Fruits

CDFA warns SoCal residents of another ‘highly invasive’ pest threatening citrus plants

The plant disease known as Huanglongbing (HLB) is believed to be caused by a phloem-restricted bacterium which is vectored by the Asian Citrus Psyllid (ACP). (CDFA)

First came the fruit flies. Now, the California Department of Food and Agriculture has issued a warning about another “highly invasive” pest causing disease in citrus fruits across Southern California.

The Huanglongbing (HLB) or Citrus Greening pathogen (Candidatus Liberibacter asiaticus) is found predominantly in Asia but has also been reported in several U.S. states as well as the Caribbean, Mexico and other parts of Latin America.  Since being discovered in Florida in 2005, it has been positively identified in Louisiana in 2008, South Carolina in 2009, and in Texas and California in 2012, CDFA officials said. 


According to the CDFA, HLB can be “difficult to detect” since the host plant may remain symptomless for months or even years before showing signs of infection. 

“An early symptom of the disease is blotchy yellow asymmetrical mottling of the leaves,” the CDFA’s Huanglongbing pest profile said. “More advanced symptoms include twig dieback, stunting and decline in the tree’s health to the point where the tree bears only a few, small, deformed fruits that are poorly colored and bitter tasting. Tree mortality usually occurs several months to years after infection.” 

The plant disease is spread between trees by the Asian Citrus Psyllid and can be hosted on nearly all citrus plants and hybrids, CDFA said, making it much more dangerous than regular pathogens. 

“HLB has been described as the most devastating disease of citrus in the world,” Food and Agriculture Department officials said. “HLB affects almost all citrus cultivars and causes substantial economic and environmental losses to the citrus industry as well as residential backyard citrus by shortening the life of trees and making fruit and juice inedible.”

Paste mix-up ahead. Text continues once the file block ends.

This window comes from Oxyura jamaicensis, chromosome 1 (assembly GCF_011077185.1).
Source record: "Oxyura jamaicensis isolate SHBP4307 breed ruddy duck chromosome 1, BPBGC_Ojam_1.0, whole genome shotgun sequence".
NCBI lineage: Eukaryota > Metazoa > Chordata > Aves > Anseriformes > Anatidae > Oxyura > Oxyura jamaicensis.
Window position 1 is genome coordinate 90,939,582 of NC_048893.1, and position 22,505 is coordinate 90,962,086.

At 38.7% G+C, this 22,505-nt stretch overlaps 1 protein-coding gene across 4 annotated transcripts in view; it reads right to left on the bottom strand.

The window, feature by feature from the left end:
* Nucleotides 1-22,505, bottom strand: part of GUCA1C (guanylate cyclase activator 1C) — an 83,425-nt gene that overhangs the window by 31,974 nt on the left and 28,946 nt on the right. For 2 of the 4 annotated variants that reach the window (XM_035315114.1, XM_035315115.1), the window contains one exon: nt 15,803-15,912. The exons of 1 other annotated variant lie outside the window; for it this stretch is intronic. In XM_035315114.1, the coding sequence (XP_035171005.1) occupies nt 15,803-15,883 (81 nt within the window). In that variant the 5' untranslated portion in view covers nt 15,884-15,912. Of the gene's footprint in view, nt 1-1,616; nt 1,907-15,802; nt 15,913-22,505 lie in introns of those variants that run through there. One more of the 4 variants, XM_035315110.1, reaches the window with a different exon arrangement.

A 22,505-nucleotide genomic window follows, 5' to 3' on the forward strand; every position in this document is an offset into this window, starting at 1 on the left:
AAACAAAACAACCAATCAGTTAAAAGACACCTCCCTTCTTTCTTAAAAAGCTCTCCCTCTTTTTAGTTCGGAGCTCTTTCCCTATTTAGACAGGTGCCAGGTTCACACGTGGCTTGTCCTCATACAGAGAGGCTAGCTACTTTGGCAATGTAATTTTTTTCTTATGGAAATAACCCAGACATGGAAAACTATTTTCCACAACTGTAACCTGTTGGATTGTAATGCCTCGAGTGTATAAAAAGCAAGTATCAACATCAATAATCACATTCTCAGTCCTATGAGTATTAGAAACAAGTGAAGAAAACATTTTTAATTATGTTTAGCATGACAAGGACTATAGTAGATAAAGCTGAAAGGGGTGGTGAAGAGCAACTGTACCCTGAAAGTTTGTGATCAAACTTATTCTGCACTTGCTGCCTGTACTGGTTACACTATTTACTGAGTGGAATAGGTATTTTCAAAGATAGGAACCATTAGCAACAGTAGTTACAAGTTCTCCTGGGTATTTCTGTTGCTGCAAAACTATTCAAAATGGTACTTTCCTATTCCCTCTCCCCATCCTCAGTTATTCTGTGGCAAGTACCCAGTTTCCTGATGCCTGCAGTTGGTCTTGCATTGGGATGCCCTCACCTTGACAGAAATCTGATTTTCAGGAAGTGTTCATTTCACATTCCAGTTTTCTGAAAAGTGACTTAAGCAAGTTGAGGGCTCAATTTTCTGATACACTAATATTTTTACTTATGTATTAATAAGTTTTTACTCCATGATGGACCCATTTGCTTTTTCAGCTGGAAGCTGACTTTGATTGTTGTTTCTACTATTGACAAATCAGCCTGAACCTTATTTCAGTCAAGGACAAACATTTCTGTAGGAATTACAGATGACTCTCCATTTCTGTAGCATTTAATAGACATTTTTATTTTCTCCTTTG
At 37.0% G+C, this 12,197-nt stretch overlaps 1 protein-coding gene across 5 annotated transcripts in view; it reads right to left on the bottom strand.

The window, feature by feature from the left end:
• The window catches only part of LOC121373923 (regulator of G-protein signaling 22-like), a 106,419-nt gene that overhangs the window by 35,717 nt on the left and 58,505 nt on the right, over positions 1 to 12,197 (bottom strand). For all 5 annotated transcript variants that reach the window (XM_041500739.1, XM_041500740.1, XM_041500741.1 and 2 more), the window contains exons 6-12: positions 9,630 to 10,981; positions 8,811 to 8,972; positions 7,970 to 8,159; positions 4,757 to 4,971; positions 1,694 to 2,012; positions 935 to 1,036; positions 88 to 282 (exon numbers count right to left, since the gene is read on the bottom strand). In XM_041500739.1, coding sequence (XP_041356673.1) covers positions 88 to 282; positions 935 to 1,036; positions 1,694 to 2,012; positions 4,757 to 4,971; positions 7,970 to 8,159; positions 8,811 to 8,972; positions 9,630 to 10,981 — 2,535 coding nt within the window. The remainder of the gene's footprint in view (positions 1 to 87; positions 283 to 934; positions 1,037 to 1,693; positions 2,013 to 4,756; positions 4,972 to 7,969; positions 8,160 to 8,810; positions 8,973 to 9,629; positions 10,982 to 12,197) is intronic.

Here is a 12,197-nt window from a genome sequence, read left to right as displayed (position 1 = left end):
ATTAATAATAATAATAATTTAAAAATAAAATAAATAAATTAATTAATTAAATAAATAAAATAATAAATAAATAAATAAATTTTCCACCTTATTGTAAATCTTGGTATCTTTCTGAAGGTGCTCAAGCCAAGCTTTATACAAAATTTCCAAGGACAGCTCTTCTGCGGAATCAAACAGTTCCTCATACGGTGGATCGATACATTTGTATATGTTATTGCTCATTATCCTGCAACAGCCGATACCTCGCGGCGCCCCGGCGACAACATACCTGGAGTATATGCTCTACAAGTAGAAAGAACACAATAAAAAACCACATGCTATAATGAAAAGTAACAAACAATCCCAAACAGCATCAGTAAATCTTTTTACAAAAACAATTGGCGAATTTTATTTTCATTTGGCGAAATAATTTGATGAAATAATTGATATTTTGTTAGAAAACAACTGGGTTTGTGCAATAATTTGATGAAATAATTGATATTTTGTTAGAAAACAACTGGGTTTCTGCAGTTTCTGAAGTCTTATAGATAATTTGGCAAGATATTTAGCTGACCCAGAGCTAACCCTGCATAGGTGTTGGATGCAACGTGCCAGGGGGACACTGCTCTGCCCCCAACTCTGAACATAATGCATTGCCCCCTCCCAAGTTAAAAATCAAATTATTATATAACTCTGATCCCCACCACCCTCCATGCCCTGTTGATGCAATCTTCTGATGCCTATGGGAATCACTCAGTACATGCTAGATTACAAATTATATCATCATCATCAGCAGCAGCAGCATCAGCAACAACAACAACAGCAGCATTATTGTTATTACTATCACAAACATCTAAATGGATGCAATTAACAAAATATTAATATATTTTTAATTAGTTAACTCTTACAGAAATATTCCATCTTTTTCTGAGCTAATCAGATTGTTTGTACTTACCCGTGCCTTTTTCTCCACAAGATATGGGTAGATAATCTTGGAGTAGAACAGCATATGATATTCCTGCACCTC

This aerial image taken on March 14, 2023 shows a tractor carrying oranges driving through an orchard in Arcadia, Florida. In Florida, the world’s second largest producer of orange juice after Brazil, orchards have been suffering from a citrus tree disease, Huanglongbing (HLB), for the last 17 years. A bacteria spread by the insect Asian psyllid causes the disease, which makes trees produce a green, bitter fruit that is unsuitable to sell, before dying within a few years. (Photo by CHANDAN KHANNA/AFP via Getty Images)

The CDFA cited a study in Florida that found that HLB increased citrus production costs there by 40 percent and led to the citrus industry losing over $1.3 billion in revenue.

Currently, there are no “curative methods” to control HLB and there are no chemical controls that specifically target the bacterium, officials said, which limits options on disease control. 

“Comprehensive control measures for HLB focus largely on prevention of infection by eradicating infected plants, controlling the vector, Asian Citrus Psyllid and the production and planting of HLB-free trees,” the Department of Food and Agriculture said. 

Several quarantine areas which CDFA officials have outlined can be viewed in the map below:

Several quarantine areas throughout Southern California have been outlined by CDFA officials. (CDFA)

More detailed depictions of the quarantine boundaries can be found by clicking here and then clicking a grid number on the map.

For more information, consult the California Department of Food and Agriculture’s Citrus Pest and Disease Prevention Division website.

This is not the Golden State’s first recent interaction with invasive bugs; the discovery of the Tau fruit fly, an exotic insect native to Asia that targets cucurbits, avocado, tomatoes and peppers in addition to citrus, prompted officials to quarantine an upscale neighborhood in Santa Clarita in July.

Queensland fruit flies, which come from Australia and feed on pome and stone fruits, dates, avocado, melons and tomatoes in addition to citrus fruits, were first discovered in SoCal in October and led to authorities establishing another quarantine area in a Thousand Oaks neighborhood.

To report an unusual plant or pest in your area, use the CDFA’s Report a Pest Web App or fill out this form.

In addition, the CDFA’s pest sighting hotline can be reached by calling 1-800-491-1899.

Click here to watch a video outlining how to check citrus trees for the Asian Citrus Psyllid.




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